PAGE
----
Lastly, decorating the coffin with paint, preferably watercolours, allows for a messy celebration before the final send-off. Have guests paint messages, drawings, or anything to express their love for the recipient.
Overall, allowing mourners to cover the casket in personalised messages, drawings, and paintings allows for a more vibrant farewell. You might also choose to transport the casket in something less traditional than a black hearse such as double decker bus, a car from a favourite show/movie or even a horse drawn carriage.
Dining At A Restaurant
If your loved one had a favourite restaurant, now is the chance to reach out to the owner to organise a get-together and enjoy the food your recipient enjoyed.
If you cannot gather at the restaurant, consider a banquet hall or a place to rent to host a lunch-in with similar foods. For instance, if the deceased enjoyed pasta, create their favourite dishes at the wake.
It may seem unconventional, but a costume party celebration can occur, similar to celebrations such as “Day of the Dead” in Mexico. Halloween also has these same outfits, with wild colours mixed with spooky themes.
Having a costume party to celebrate your loved ones allows all the guests to have fun during these challenging times.
There are two ways to have costume parties, one with no rules and one with limitations. No rules involve any costumes, especially during the holidays. If there are rules, they can allow specific costumes, such as only deceased celebrities, or a theme such as All Souls Day.
If the deceased had a favourite movie or theme, dressing up as those characters may also occur, such as Star Wars.
For a more fun funeral idea, how about getting everyone together outside in the sun. Kids especially will enjoy a pool and water fights while parents can relax and reflect on the memories of the deceased.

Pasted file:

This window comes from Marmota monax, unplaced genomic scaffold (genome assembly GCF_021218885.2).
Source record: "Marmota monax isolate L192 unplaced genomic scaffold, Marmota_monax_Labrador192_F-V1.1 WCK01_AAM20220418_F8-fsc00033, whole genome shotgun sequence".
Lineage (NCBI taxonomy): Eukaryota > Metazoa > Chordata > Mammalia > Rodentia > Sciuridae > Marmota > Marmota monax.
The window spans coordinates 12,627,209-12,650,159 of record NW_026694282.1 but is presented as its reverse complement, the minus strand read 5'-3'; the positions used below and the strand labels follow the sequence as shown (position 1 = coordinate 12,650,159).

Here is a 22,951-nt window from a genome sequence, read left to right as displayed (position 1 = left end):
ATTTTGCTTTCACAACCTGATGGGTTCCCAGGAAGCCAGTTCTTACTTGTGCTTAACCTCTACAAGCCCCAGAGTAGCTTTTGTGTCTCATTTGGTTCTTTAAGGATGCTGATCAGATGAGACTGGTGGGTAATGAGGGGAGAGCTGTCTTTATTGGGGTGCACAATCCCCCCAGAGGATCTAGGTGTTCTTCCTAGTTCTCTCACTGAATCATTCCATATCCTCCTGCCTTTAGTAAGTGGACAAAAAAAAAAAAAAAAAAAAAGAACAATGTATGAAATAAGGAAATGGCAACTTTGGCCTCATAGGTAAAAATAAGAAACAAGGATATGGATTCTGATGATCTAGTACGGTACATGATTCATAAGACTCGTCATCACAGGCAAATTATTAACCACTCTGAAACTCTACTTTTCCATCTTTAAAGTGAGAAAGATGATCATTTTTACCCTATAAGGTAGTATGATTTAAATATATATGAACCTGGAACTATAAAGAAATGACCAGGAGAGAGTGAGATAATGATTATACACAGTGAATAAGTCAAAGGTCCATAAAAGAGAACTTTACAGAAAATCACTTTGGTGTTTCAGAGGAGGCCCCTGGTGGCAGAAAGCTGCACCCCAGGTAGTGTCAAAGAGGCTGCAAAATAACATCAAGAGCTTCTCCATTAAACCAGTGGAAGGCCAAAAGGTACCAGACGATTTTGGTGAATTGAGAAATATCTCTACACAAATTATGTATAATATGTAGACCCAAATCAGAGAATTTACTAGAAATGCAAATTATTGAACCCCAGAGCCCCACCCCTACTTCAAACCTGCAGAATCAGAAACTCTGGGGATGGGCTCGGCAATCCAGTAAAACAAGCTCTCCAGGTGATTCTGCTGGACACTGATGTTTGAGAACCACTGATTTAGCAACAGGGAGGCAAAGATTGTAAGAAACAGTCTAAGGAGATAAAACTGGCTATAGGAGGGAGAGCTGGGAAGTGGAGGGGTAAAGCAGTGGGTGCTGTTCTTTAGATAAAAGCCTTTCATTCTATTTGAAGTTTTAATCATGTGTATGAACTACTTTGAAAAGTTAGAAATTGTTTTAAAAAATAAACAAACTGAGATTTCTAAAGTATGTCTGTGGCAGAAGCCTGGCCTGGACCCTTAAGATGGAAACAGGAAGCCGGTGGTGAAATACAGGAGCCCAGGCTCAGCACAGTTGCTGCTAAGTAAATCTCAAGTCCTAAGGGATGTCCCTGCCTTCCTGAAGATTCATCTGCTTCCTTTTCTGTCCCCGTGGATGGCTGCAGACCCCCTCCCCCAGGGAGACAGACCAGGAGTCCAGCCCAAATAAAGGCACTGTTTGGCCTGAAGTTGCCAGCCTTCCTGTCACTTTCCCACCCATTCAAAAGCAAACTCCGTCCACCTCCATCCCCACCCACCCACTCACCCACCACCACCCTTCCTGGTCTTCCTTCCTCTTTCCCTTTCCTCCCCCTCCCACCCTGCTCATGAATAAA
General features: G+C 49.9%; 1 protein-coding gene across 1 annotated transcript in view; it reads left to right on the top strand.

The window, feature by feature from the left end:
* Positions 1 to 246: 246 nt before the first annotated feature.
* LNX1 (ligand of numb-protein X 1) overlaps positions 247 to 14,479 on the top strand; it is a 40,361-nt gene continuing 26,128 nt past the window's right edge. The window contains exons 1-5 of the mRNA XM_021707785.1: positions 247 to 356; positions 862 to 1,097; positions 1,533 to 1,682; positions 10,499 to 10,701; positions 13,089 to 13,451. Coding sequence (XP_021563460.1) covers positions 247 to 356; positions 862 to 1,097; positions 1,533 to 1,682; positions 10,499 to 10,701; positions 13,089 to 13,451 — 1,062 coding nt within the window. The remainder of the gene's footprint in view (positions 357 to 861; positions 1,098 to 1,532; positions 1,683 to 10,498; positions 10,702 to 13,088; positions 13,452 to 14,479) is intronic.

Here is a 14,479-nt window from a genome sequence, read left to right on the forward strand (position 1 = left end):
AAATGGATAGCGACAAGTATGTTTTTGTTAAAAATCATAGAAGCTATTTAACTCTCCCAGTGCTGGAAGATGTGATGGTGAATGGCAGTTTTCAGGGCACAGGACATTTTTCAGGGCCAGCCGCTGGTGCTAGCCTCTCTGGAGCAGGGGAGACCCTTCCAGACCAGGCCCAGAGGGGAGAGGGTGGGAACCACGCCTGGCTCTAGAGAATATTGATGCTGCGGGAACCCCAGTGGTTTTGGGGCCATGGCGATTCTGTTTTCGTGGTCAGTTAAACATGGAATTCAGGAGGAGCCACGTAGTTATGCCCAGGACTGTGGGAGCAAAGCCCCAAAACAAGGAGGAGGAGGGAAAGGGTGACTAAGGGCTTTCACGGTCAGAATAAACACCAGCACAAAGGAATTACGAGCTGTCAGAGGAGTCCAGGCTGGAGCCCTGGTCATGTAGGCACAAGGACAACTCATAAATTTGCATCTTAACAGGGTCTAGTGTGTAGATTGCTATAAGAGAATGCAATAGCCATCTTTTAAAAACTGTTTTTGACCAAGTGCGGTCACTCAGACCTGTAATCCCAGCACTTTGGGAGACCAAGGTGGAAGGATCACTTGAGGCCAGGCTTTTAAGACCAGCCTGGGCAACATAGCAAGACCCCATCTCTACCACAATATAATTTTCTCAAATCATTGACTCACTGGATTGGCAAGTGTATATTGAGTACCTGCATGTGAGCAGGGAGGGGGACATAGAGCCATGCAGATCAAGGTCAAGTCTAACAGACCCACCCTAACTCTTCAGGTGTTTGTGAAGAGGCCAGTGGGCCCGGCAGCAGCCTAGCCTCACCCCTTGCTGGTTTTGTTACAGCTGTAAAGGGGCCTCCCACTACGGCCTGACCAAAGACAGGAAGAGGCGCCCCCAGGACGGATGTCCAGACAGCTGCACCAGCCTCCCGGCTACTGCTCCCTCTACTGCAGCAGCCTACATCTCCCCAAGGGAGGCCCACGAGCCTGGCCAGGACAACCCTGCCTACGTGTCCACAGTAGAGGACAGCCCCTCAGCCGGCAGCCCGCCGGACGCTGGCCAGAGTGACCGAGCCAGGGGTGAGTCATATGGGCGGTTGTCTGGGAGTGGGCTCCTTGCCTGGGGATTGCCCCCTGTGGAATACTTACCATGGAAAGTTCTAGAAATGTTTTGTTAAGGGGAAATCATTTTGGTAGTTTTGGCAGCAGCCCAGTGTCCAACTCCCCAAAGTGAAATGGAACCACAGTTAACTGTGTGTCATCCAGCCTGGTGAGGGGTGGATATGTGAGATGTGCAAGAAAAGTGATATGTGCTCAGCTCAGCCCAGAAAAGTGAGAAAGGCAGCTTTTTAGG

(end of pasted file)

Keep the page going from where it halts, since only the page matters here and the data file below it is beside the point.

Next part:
Before the party, ensure the guests understand where you’re coming from. You may prefer to mourn in the beautiful weather outside in peace, instead of the gloomy interior of a funeral home all day.
Camping Mixed With Stargazing And Bonfires
If your loved one enjoyed the outdoors, pick a park or camping site to host a camping gathering.
It’s a great moment to bring photos, food, tables and set up a service amongst the stars. You may also host a camping gathering during the anniversary of their death, further celebrating their life and what they loved to do the most.
There are three things you can do while camping: stargazing, bonfires and fireworks.
If your loved one fancies astrology or astronomy, camping allows you to see the sky clearly and the constellations. Set up blankets for guests to stargaze and look at the recipient’s favourite constellations or galaxies.
Bonfires can be tricky to set up, as some camping sites may or may not allow them. Beaches are also popular areas to host bonfires. For a bonfire to celebrate the life of your deceased loved one, have the guests write letters and safely dispose of the letters in the bonfire.
Bonfires tend to be symbolic, as people burn objects to pass onto the next life.
Simply arranging a firework display to celebrate their life is a great idea, taken one step further, you can incorporate the ashes into a rocket to create a memorial firework display
Consider having a scavenger hunt, similar to Easter egg hunting, if there are children involved. If you have a funeral service for a mum or dad that was a school teacher, this is an excellent idea.
Children tend to become bored—so turn them loose and allow them to find sweets, money, or prizes hidden around the property.
Guests Playing Music